Inspired by the likes of Neurosis, Swans, Jane’s Addiction and Soundgarden (as well as their labelmates Swervedriver), San Diego band God Machine traveled an extremely strange path – going all across US, then moving to UK, then to Holland and finally signing to Cure’s label Fiction. Unfortunately, their path was also marked by tragedy that prevented them from developing full potential.
Before God Machine, future band members (then in their teens) spent their time in another band called Society Line. SL were formed in high school in Chula Vista, California recorded a six-song demo, received a positive response and started touring, but the band came to an end when lead singer Robin decided to move to New York. The rest of the members decided to stay in California and look for another singer.
During his stay in New York, Robin practiced guitar playing and eventually he asked the remaining member of SL to move to New York and reform. All but Albert Amman agreed and thus the trio of Jimmy Fernandez, Robin Proper-Sheppard and Ron Austin all stayed in New York.
Eventually, they all decided to travel US, stopping in Texas, New York and Connecticut. It was in Connecticut where the band decided to move to UK, inspired by their more recent meeting with a manager of the English band Happy Mondays.
They stayed in London for a while, trying to get in touch with Happy Mondays manager, but couldn’t find him and ended up moving to Amsterdam, Holland. Eventually, they returned to UK and played their debut gig there, on January 23, 1991.
After recording their first EP – 1991 “Purity” – for Eve label, they signed a contract with another label – Fiction and produced their first LP – 1992 “Scenes From The Second Storey”.
While relatively tame by today’s standards, “Scenes…” is still one furious rock album exploring themes like isolation and anger, typical for many bands of the early 90s, but GM managed to avoid from some of the cliches of angry rock bands associated with the musical landscape of the time.
The album straddles between shorter/radio-friendly tracks like Home, She Said and longer, more drawn-out and atmospheric/spacey tracks like 15+ minutes long Seven, that features extended clarinet solo. The band also employs a lot of samples (Bulgarian choir used as an intro/outro on home and TV show speech from “The Desert Song” and a sample from Bernaldo Bertolluci movie “The Sheltering Sky”, which was also used in Neurosis song “Lost”).
Another characteristical feature of the album is the use of soft/loud dynamics, as heard on tracks “The Blind Man” and “Out”, both of which start out as mid-tempo/slow numbers, but by the end turn into what one of the reviewers called “a fireball of noise”, pummeling the listener into a submission.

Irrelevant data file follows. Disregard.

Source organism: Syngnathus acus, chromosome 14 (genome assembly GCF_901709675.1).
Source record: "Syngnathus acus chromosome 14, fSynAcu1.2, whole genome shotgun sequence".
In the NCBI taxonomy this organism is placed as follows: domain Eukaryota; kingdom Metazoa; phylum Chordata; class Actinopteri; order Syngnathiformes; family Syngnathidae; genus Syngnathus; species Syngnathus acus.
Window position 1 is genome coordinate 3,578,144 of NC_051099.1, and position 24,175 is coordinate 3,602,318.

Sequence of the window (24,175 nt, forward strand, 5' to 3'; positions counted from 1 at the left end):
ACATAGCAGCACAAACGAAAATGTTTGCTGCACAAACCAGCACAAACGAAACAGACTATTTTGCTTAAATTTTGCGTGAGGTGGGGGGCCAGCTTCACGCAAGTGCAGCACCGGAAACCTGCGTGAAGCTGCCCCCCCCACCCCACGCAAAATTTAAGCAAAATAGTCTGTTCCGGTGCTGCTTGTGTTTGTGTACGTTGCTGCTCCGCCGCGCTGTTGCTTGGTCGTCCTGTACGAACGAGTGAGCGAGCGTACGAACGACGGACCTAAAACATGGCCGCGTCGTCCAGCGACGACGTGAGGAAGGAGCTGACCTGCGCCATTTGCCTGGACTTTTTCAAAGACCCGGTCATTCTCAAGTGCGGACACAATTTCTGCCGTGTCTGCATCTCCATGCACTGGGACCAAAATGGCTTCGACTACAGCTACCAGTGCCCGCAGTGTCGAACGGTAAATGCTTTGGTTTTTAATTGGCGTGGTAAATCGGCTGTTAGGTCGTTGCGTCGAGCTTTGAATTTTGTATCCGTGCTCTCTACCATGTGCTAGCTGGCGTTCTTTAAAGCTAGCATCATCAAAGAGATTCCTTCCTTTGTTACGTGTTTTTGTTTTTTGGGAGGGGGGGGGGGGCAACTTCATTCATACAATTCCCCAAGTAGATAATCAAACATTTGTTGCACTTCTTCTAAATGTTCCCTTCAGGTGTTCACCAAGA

BNR Metal website placed it first on the list of its Top Ten list of best albums from 1993, leaving behind the likes of Neurosis, Primus, Zeni Geva and Pitchshifter. AMG gave the album 3 stars out of 5 and concluded that Scenes From the Second Storey probably could have done without all of its CD-busting 80 minutes, but all things considered, there’s plenty of value for their money here.”
For the next two years, the band toured with the likes of Catherine Wheel, Radiohead, Nick Cave, Hair & Skin Trading Company, Papa Sprain and Jesus & Mary Chain and played Pukkelpop, Carpe Diem and Reading Festivals along with the likes of Breeders, Butthole Surfers, Iggy Pop, Rage Against The Machine, Cracker and Cop Shoot Cop, among many others.
At the end of 1993, the band went to Prague in order to record what would become their second album – “One Last Laugh In The Place Of Dying”. It was recorded in the basement of Obecni Dum, the main cultural building of Prague.
After the album was finished mixed in May of ’94, bassist Jimmy Fernandez was rushed to the hospital and died the same day due to inoperable brain tumor. The rest of the band decided that they can’t go on without him and broke up.
“Laugh…” was a considerably different affair than its predecessor – gone for the most part were the atmospherics and samples, but the band still sounded as aggressive as ever (albeit, it was also more polished and radio-friendly record than “Scenes…”). Its hard to tell what could’ve been, given that the band never got a chance to tour/promote “Laugh…”, but by all accounts it sounded like they were prepared to set their goals even higher with the album.
Currently, Robin Proper-Sheppard is still involved in the music business – he’s recording with his band Sophia and runs Flower Shop label that put out records by the likes Ligament and Swervedriver. He also recorded one album with the band May Queens which reportedly sounded closer to GM than to Sophia.
Jimmy Fernandez (1965-1994)
Robin Propper-Shepard (May Queens, Sophia)
Purity EP 12″ (Eve, 1991)
Ego CD / 12″ (Fiction, 1992)
The Desert Song EP CD / 12″ (Fiction, 1992)
Home CD / 7″ / 12″ (Fiction, 1993)
Scenes From The Second Storey CD (Fiction, 1993)
One Last Laugh In The Place Of Dying CD (Fiction, 1994)
“Home” on Another Kind Of Noise (Continental, 1992)
“Home” on Cassette Sampler (Polydor + Fiction + External, 1992)
“Home” on Independent 20 Vol. 14 (Beechwood Music, 1992)
“She Said” on Maximum Bliss (Select Magazine, 1992)
“Home” on Free At Last 3 (Polygram, 1993)
“She Said” on In A Field Of Their Own – Volume 2 – Glastonbury 93 (New Musical Express, 1993)
“Commitment” on Rock Furore CD6 (Rock Furore Magazine, 1993)
“Pictures Of A Bleeding Boy” on The Lost Weekend (Blast First, 1993)
“She Said” on The Most Underrated Bands Of The Nineties (Visions Magazine, 2000)
The Desert Song